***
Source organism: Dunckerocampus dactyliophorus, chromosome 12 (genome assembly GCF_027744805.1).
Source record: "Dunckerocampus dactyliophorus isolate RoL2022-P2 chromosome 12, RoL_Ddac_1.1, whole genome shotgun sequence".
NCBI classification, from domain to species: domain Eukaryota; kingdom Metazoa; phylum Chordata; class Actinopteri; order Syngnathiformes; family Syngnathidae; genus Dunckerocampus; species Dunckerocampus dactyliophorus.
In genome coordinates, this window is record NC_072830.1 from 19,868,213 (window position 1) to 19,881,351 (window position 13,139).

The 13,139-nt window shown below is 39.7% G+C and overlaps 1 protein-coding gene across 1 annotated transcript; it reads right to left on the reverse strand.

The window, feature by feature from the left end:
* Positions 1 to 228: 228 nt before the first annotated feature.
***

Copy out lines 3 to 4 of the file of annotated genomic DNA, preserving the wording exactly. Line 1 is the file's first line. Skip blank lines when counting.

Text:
NCBI classification, from domain to species: domain Eukaryota; kingdom Metazoa; phylum Chordata; class Actinopteri; order Syngnathiformes; family Syngnathidae; genus Dunckerocampus; species Dunckerocampus dactyliophorus.
In genome coordinates, this window is record NC_072830.1 from 19,868,213 (window position 1) to 19,881,351 (window position 13,139).